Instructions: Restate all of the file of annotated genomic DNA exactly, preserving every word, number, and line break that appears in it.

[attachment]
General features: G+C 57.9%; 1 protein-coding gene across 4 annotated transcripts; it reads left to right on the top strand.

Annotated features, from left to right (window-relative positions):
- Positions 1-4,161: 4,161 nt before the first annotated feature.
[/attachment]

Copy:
General features: G+C 57.9%; 1 protein-coding gene across 4 annotated transcripts; it reads left to right on the top strand.

Annotated features, from left to right (window-relative positions):
- Positions 1-4,161: 4,161 nt before the first annotated feature.